The government has today unveiled the results of its Equal Marriage Consultation that took place earlier this year.
The Culture Secretary, Maria Miller, said that legislation allowing same-sex marriage will be brought forward next year. She also said that the government plans would ensure that faith organisations would not be forced to conduct same-sex marriages in England and Wales.
She has clarified that it will be written into law that religious organisations will not be discriminated against for not conducting same-sex marriage.
Under the government plans religious organisations would have to “opt-in” to conduct same-sex marriages, and that if an organisation chose not to hold marriages between same-sex couples then its individual churches would not be able to conduct legal marriages.
Further details included in the announcement included the news that a process will be introduced to allow civil partnerships to be converted into civil marriage. The law will also be changed so that individuals can legally change their gender while remaining married, putting an end to the distressing process of having to end a marriage or civil partnership before a full gender recognition certificate can be issued.
The government will give a free vote to MPs on the issue in early 2013, risking a rebellion from back-bench Conservative MPs who are against the proposal.
Yvette Cooper, the Shadow Equalities Minister, re-iterated Labour’s support for the proposals and highlighted Labour’s efforts for LGBT equality in the past.
Amongst the Conservative backbenchers who jeered during the announcement, Martin Vickers, MP for Cleethorps, asked whether the government would seek an electoral mandate before proceeding. Miller says it has already been done in consultation.
Derek McAuley, Chief Officer of the General Assembly of Unitarian and Free Christian Churches, has already stated the Unitarian support for same-sex marriage: “We welcome the decision of the Government to bring forward legislation that will allow the holding of same sex weddings in churches and other religious buildings if that is the wish to the religious body. Unitarians will grasp the opportunity to carry out equal marriage with open arms. As one of our hymns says ‘All Are Welcome Here’.”
The announcement was also welcomed by campaigning charity, Stonewall. Stonewall Chief Executive Ben Summerskill said: “We’re delighted about the government’s statement today and welcome the promise to legislate for equal marriage as warmly as on the three previous occasions that this announcement has been made.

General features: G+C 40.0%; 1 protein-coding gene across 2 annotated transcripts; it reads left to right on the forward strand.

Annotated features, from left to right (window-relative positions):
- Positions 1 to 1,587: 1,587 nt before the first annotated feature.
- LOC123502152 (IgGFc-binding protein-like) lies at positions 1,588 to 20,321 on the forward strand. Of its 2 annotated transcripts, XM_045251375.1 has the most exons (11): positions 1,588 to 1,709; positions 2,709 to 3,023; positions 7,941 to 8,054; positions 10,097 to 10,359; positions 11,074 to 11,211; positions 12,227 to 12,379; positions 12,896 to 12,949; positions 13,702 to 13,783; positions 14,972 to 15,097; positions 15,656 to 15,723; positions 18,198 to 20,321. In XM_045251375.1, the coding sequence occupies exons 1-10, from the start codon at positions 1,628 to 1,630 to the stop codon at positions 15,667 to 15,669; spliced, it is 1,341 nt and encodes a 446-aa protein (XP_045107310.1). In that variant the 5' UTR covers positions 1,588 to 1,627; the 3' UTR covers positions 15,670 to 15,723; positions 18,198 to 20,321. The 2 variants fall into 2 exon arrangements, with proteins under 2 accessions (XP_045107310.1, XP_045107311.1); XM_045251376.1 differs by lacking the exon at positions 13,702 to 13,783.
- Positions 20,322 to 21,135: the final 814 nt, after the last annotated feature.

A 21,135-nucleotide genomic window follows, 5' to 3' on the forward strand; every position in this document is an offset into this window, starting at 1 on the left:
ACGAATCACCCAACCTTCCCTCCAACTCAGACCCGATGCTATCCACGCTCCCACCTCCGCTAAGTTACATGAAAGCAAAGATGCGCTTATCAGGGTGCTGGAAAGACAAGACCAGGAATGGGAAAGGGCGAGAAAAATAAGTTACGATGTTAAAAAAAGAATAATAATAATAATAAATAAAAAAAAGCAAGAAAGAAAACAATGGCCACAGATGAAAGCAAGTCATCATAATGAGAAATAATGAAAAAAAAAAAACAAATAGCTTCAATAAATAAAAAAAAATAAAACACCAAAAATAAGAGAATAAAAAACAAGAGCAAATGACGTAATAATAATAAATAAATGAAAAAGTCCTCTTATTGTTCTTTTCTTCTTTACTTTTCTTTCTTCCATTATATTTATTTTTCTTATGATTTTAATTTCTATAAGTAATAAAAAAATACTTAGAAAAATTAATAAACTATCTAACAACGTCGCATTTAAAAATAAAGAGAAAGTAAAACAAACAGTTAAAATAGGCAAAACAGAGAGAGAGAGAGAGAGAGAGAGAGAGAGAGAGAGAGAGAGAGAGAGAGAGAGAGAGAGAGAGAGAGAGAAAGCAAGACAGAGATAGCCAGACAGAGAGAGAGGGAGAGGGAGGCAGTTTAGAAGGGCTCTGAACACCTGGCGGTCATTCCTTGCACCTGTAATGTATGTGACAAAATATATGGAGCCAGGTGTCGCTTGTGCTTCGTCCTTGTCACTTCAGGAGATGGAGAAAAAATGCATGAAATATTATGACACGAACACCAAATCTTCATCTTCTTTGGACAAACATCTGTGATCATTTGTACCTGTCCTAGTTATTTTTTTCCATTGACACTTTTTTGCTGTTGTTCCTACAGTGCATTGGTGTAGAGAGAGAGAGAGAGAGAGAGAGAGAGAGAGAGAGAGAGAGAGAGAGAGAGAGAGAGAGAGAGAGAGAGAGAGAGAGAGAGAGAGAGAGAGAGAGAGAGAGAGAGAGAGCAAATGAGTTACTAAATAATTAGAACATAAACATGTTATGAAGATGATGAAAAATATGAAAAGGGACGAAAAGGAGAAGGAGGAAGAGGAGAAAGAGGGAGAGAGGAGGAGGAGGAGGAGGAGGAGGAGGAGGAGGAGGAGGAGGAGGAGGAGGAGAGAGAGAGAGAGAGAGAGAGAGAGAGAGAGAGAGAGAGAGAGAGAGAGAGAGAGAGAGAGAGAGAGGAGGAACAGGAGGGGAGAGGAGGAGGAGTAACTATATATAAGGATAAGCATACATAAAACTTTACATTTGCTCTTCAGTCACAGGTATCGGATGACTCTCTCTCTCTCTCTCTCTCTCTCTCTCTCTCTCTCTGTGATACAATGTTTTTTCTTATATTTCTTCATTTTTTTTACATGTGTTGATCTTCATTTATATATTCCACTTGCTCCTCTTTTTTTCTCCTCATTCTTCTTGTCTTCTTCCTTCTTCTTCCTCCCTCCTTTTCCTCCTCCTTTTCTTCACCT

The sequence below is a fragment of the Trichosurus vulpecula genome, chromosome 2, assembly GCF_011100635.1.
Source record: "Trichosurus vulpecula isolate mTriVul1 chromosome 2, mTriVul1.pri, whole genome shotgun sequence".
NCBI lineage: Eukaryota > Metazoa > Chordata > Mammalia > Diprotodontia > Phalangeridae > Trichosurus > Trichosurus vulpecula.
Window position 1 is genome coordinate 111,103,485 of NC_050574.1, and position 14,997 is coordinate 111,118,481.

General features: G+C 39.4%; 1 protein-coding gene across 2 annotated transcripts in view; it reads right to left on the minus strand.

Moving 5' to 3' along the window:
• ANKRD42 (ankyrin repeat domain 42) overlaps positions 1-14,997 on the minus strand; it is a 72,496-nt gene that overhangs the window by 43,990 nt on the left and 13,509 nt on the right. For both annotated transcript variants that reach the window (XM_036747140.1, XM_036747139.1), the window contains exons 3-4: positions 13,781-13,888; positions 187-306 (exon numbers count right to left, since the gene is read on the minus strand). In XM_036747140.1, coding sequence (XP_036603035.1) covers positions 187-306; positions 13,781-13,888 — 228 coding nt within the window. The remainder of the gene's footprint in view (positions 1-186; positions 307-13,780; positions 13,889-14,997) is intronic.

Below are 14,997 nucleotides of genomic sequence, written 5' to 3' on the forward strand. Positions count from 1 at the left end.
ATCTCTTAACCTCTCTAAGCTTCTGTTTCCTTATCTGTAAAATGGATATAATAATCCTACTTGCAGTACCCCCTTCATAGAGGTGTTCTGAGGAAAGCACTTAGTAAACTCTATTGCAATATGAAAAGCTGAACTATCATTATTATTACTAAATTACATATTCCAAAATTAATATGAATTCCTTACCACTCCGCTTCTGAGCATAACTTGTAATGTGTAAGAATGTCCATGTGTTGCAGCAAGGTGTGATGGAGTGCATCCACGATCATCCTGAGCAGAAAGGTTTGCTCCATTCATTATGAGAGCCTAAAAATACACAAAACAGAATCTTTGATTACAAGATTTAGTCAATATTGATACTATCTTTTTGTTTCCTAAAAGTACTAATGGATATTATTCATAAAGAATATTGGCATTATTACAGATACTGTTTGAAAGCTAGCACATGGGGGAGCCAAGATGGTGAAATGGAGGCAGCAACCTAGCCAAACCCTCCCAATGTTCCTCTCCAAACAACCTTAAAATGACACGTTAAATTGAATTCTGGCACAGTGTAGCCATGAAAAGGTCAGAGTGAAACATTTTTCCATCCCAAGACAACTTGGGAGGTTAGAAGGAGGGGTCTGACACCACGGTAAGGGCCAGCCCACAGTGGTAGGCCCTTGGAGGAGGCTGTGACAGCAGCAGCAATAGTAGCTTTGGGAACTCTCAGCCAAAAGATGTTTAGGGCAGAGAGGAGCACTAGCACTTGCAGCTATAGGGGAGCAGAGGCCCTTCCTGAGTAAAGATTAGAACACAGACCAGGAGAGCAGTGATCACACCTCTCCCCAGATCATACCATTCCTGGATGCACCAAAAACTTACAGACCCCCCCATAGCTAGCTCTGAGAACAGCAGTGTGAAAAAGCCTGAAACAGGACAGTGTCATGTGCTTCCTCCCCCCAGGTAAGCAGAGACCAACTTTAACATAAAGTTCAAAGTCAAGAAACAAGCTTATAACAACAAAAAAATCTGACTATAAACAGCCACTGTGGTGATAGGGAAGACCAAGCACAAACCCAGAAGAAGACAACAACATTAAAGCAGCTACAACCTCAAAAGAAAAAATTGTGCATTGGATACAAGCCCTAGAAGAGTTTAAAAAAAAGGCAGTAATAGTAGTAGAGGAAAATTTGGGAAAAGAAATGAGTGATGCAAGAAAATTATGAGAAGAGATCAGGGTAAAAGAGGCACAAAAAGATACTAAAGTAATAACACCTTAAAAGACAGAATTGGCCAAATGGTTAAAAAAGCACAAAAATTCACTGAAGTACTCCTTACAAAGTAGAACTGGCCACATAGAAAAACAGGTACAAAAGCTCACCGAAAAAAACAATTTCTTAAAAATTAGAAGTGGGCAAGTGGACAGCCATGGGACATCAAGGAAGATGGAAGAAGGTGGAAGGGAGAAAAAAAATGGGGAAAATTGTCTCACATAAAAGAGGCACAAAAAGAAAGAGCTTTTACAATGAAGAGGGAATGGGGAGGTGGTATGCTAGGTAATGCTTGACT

‘We’re particularly pleased that ministers have been persuaded to extend their original proposal in order to permit same-sex marriages for those religious denominations that wish to hold them. This is an important matter of religious freedom.”
The legal locks, which will be on the face of any primary legislation, are:
- no religious organisation, or individual minister, could be compelled to marry same-sex couples (or to permit this to happen on their premises);
- it will be unlawful for religious organisations, or their ministers, to marry same-sex couples unless the organisation’s governing body has expressly opted in to do so (and that would mean the religious organisation itself opting in, the presiding minister having consented and the premises in which the marriage is to be conducted having been registered);
- the Equality Act 2010 would be amended to ensure that no discrimination claim could be brought against religious organisations or individual minister for refusing to marry a same-sex couple (or allowing their premises to be used for this purpose
- the bill will explicitly state that it would be illegal for the Church of England and the Church in Wales to marry same-sex couples, or to opt-in to do so. Canon law – which bans the marriage of same-sex couples – will continue to apply. That means that it would require a change in both primary and Canon law before Church of England and Church in Wales would be able to opt in to conduct same – sex marriages.